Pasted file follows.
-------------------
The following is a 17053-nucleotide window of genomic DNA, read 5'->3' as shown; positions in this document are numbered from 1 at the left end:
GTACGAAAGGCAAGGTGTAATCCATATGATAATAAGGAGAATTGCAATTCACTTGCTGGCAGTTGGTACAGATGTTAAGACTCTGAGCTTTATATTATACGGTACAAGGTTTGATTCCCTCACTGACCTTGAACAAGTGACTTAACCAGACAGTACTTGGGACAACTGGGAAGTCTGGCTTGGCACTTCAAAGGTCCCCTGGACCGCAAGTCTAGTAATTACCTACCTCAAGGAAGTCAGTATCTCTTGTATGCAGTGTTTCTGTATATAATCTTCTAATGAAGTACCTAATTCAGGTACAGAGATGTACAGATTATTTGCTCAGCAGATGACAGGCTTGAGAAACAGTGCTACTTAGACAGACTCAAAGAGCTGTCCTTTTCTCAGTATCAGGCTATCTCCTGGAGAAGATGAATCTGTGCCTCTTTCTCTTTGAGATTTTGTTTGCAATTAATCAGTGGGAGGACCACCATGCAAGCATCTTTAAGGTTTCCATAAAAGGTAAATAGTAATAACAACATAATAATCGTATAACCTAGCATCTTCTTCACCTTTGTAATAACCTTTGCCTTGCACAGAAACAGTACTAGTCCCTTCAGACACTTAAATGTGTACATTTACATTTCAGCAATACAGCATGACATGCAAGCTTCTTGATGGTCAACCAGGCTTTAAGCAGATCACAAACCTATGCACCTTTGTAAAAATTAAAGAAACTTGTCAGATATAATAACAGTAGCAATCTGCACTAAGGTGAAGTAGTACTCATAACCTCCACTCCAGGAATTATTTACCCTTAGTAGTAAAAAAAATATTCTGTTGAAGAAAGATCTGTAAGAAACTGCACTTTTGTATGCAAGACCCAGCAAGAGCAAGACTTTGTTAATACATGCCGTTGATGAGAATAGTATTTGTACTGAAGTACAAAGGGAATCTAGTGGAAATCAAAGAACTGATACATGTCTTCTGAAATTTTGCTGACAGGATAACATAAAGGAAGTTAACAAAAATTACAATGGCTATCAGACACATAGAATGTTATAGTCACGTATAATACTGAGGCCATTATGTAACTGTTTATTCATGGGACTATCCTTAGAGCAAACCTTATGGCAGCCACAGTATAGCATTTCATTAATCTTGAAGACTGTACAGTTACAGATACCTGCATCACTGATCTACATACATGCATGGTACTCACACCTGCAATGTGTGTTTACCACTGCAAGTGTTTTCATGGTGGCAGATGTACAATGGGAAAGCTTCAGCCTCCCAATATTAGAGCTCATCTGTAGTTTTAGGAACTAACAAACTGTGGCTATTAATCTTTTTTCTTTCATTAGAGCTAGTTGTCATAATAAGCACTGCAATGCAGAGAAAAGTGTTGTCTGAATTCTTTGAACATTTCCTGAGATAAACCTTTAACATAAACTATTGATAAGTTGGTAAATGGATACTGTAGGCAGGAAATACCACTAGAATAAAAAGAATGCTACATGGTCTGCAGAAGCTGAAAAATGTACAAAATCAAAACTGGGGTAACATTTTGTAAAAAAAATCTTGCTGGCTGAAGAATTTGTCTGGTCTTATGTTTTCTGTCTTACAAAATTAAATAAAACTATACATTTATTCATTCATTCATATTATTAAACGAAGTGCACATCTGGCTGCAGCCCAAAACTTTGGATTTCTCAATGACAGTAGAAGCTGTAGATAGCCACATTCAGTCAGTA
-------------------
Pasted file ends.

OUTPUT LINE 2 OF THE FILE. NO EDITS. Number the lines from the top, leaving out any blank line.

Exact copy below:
GTACGAAAGGCAAGGTGTAATCCATATGATAATAAGGAGAATTGCAATTCACTTGCTGGCAGTTGGTACAGATGTTAAGACTCTGAGCTTTATATTATACGGTACAAGGTTTGATTCCCTCACTGACCTTGAACAAGTGACTTAACCAGACAGTACTTGGGACAACTGGGAAGTCTGGCTTGGCACTTCAAAGGTCCCCTGGACCGCAAGTCTAGTAATTACCTACCTCAAGGAAGTCAGTATCTCTTGTATGCAGTGTTTCTGTATATAATCTTCTAATGAAGTACCTAATTCAGGTACAGAGATGTACAGATTATTTGCTCAGCAGATGACAGGCTTGAGAAACAGTGCTACTTAGACAGACTCAAAGAGCTGTCCTTTTCTCAGTATCAGGCTATCTCCTGGAGAAGATGAATCTGTGCCTCTTTCTCTTTGAGATTTTGTTTGCAATTAATCAGTGGGAGGACCACCATGCAAGCATCTTTAAGGTTTCCATAAAAGGTAAATAGTAATAACAACATAATAATCGTATAACCTAGCATCTTCTTCACCTTTGTAATAACCTTTGCCTTGCACAGAAACAGTACTAGTCCCTTCAGACACTTAAATGTGTACATTTACATTTCAGCAATACAGCATGACATGCAAGCTTCTTGATGGTCAACCAGGCTTTAAGCAGATCACAAACCTATGCACCTTTGTAAAAATTAAAGAAACTTGTCAGATATAATAACAGTAGCAATCTGCACTAAGGTGAAGTAGTACTCATAACCTCCACTCCAGGAATTATTTACCCTTAGTAGTAAAAAAAATATTCTGTTGAAGAAAGATCTGTAAGAAACTGCACTTTTGTATGCAAGACCCAGCAAGAGCAAGACTTTGTTAATACATGCCGTTGATGAGAATAGTATTTGTACTGAAGTACAAAGGGAATCTAGTGGAAATCAAAGAACTGATACATGTCTTCTGAAATTTTGCTGACAGGATAACATAAAGGAAGTTAACAAAAATTACAATGGCTATCAGACACATAGAATGTTATAGTCACGTATAATACTGAGGCCATTATGTAACTGTTTATTCATGGGACTATCCTTAGAGCAAACCTTATGGCAGCCACAGTATAGCATTTCATTAATCTTGAAGACTGTACAGTTACAGATACCTGCATCACTGATCTACATACATGCATGGTACTCACACCTGCAATGTGTGTTTACCACTGCAAGTGTTTTCATGGTGGCAGATGTACAATGGGAAAGCTTCAGCCTCCCAATATTAGAGCTCATCTGTAGTTTTAGGAACTAACAAACTGTGGCTATTAATCTTTTTTCTTTCATTAGAGCTAGTTGTCATAATAAGCACTGCAATGCAGAGAAAAGTGTTGTCTGAATTCTTTGAACATTTCCTGAGATAAACCTTTAACATAAACTATTGATAAGTTGGTAAATGGATACTGTAGGCAGGAAATACCACTAGAATAAAAAGAATGCTACATGGTCTGCAGAAGCTGAAAAATGTACAAAATCAAAACTGGGGTAACATTTTGTAAAAAAAATCTTGCTGGCTGAAGAATTTGTCTGGTCTTATGTTTTCTGTCTTACAAAATTAAATAAAACTATACATTTATTCATTCATTCATATTATTAAACGAAGTGCACATCTGGCTGCAGCCCAAAACTTTGGATTTCTCAATGACAGTAGAAGCTGTAGATAGCCACATTCAGTCAGTA